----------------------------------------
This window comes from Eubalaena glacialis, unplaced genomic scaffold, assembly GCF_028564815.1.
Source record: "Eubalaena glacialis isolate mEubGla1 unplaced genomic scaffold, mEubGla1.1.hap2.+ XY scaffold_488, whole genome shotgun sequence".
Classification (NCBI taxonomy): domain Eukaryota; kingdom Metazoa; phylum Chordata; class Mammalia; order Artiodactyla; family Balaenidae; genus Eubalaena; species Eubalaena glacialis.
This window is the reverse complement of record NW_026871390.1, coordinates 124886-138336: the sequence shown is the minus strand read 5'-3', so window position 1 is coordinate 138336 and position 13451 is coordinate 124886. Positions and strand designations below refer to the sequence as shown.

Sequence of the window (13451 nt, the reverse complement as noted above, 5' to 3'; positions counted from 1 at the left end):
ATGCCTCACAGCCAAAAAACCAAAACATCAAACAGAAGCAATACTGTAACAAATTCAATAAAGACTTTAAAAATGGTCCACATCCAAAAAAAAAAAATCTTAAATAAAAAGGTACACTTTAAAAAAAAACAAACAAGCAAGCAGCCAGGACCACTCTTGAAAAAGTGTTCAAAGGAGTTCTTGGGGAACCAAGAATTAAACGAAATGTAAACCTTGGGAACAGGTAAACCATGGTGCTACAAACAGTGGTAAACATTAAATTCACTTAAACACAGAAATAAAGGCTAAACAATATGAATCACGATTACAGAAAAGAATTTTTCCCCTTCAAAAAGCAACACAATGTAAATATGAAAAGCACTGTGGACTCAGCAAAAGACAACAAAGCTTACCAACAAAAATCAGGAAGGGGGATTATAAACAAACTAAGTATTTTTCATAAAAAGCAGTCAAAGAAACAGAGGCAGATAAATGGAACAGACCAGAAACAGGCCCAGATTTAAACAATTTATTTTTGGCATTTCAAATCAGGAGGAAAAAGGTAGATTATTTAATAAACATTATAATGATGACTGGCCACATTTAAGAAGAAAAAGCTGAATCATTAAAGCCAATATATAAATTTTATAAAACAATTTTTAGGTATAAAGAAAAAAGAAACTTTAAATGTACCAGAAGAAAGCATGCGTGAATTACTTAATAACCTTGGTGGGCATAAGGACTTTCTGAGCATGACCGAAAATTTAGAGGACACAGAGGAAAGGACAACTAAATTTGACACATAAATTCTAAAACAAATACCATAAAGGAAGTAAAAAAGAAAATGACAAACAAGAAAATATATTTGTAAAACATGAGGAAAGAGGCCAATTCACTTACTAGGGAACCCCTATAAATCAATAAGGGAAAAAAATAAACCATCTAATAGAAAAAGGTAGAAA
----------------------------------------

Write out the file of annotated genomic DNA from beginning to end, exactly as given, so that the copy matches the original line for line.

This window comes from Eubalaena glacialis, unplaced genomic scaffold, assembly GCF_028564815.1.
Source record: "Eubalaena glacialis isolate mEubGla1 unplaced genomic scaffold, mEubGla1.1.hap2.+ XY scaffold_488, whole genome shotgun sequence".
Classification (NCBI taxonomy): domain Eukaryota; kingdom Metazoa; phylum Chordata; class Mammalia; order Artiodactyla; family Balaenidae; genus Eubalaena; species Eubalaena glacialis.
This window is the reverse complement of record NW_026871390.1, coordinates 124886-138336: the sequence shown is the minus strand read 5'-3', so window position 1 is coordinate 138336 and position 13451 is coordinate 124886. Positions and strand designations below refer to the sequence as shown.

Sequence of the window (13451 nt, the reverse complement as noted above, 5' to 3'; positions counted from 1 at the left end):
ATGCCTCACAGCCAAAAAACCAAAACATCAAACAGAAGCAATACTGTAACAAATTCAATAAAGACTTTAAAAATGGTCCACATCCAAAAAAAAAAAATCTTAAATAAAAAGGTACACTTTAAAAAAAAACAAACAAGCAAGCAGCCAGGACCACTCTTGAAAAAGTGTTCAAAGGAGTTCTTGGGGAACCAAGAATTAAACGAAATGTAAACCTTGGGAACAGGTAAACCATGGTGCTACAAACAGTGGTAAACATTAAATTCACTTAAACACAGAAATAAAGGCTAAACAATATGAATCACGATTACAGAAAAGAATTTTTCCCCTTCAAAAAGCAACACAATGTAAATATGAAAAGCACTGTGGACTCAGCAAAAGACAACAAAGCTTACCAACAAAAATCAGGAAGGGGGATTATAAACAAACTAAGTATTTTTCATAAAAAGCAGTCAAAGAAACAGAGGCAGATAAATGGAACAGACCAGAAACAGGCCCAGATTTAAACAATTTATTTTTGGCATTTCAAATCAGGAGGAAAAAGGTAGATTATTTAATAAACATTATAATGATGACTGGCCACATTTAAGAAGAAAAAGCTGAATCATTAAAGCCAATATATAAATTTTATAAAACAATTTTTAGGTATAAAGAAAAAAGAAACTTTAAATGTACCAGAAGAAAGCATGCGTGAATTACTTAATAACCTTGGTGGGCATAAGGACTTTCTGAGCATGACCGAAAATTTAGAGGACACAGAGGAAAGGACAACTAAATTTGACACATAAATTCTAAAACAAATACCATAAAGGAAGTAAAAAAGAAAATGACAAACAAGAAAATATATTTGTAAAACATGAGGAAAGAGGCCAATTCACTTACTAGGGAACCCCTATAAATCAATAAGGGAAAAAAATAAACCATCTAATAGAAAAAGGTAGAAA